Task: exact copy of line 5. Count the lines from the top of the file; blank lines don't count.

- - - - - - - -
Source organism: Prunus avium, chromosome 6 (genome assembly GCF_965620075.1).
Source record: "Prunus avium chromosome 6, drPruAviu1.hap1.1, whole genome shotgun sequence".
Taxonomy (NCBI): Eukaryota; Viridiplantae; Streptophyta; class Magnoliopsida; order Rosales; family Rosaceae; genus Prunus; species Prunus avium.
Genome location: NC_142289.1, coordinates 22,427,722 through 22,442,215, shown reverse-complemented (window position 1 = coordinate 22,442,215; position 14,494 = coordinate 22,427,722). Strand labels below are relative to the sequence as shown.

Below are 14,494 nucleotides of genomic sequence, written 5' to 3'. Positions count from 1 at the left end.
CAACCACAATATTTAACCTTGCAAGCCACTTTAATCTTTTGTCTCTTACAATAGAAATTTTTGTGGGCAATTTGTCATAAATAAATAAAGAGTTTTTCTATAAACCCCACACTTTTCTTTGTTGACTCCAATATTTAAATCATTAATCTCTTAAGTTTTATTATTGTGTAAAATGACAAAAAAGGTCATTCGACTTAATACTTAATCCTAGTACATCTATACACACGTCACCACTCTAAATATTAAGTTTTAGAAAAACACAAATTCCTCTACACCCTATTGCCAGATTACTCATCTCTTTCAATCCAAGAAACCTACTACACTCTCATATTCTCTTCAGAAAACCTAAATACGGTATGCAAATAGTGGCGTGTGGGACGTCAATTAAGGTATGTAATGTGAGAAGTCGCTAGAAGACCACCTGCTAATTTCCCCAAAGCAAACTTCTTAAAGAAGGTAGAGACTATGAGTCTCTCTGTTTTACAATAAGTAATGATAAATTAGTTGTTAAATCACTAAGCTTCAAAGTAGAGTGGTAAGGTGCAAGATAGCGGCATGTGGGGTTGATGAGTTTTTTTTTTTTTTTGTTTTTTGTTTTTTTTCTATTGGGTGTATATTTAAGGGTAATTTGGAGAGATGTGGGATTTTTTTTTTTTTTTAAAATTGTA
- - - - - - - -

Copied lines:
Below are 14,494 nucleotides of genomic sequence, written 5' to 3'. Positions count from 1 at the left end.